It’s much faster to do note length corrections and quantization in the MIDI mock-up, but without loosing the contact with the notation.
Everything in one single window…
Daniel, my request is exactly in the spirit of Creativity First.
I like Dorico and about this feature I won’t step back until I see it there!
Well, some people here may ask me why I’m not continuing with Overture, since I find it so genius and most intuitive?
Yes, Don Williams is genius when it comes to Creativity First, and he is exactly in the head of the musicians… Overture strictly follows
the Rule of the Good and Intuitive Design - “Everything Should Be Achieved With No More Than 3 Clicks”.
The main reasons why I’m leaving Overture are:
Update release policy. /Vicious cyrcle of bugs and crashes/ I don’t want to feel myself a beta tester all the time…
The personal behavior of Don towards his loyal users.
The Engraving needs serious job. Yes, you could achieve very nice and comfortable for reading scores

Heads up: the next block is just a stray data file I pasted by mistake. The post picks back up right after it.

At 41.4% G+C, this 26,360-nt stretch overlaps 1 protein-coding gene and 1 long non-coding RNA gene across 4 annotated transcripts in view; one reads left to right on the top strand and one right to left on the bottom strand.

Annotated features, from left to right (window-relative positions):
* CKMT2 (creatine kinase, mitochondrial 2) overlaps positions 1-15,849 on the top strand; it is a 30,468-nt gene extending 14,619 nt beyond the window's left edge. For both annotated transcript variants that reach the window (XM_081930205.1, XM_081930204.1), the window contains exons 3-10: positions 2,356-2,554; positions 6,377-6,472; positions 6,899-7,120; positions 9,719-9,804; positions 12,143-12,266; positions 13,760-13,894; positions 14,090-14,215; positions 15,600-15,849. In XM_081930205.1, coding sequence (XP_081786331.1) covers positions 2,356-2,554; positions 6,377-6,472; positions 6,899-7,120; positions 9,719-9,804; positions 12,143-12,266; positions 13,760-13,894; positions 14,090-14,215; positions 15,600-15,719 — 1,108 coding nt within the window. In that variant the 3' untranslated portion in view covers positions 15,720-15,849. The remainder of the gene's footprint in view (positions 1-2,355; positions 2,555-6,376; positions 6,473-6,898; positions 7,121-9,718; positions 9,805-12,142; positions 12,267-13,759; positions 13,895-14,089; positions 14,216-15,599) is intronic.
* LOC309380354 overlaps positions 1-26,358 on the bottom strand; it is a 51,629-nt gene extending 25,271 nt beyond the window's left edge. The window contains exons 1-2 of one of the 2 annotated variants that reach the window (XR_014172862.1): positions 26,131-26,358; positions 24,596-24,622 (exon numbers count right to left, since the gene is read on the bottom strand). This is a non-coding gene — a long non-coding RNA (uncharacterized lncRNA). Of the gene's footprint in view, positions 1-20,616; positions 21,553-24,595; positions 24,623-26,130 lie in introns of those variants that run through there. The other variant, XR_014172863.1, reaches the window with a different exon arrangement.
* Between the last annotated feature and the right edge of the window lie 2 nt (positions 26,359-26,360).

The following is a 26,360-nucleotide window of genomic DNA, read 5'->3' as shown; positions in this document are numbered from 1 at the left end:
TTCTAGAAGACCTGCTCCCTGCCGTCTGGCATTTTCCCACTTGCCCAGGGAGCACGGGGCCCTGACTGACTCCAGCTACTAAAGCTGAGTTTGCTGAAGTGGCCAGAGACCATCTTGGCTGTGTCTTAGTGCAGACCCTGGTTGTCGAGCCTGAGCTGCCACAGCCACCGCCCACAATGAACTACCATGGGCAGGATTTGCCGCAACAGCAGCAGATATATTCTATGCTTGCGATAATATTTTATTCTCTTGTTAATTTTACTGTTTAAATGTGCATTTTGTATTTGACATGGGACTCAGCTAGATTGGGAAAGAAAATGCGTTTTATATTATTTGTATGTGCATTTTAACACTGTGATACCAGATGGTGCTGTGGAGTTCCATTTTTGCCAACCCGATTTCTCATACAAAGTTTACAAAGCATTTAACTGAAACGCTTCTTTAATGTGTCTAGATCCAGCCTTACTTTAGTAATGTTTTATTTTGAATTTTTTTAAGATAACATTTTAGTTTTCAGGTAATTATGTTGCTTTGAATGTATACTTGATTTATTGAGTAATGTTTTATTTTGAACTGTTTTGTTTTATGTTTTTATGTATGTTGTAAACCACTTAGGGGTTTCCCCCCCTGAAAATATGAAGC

but the soft isn’t Publishing ready.
Lack of Team behind the software.
Despite all these problems I’ve mentioned, Overture is the best example what actually “Creativity First” means.
And there are two things that stop Overture of being the top scoring software - the personality of Don and the lack of skilled coding team.
I can say all these things because for the past almost 3 years I, alongside with few others, became one of the major contributors to
Overture, and most of my ideas were fully, or partly implemented into the app.
With all my respect to you, Daniel, and your colleagues, and the hard job you are doing (I really appreciate it!), Dorico potentially can be
simplified a bit without loosing anything… and there are already existing examples which should be used.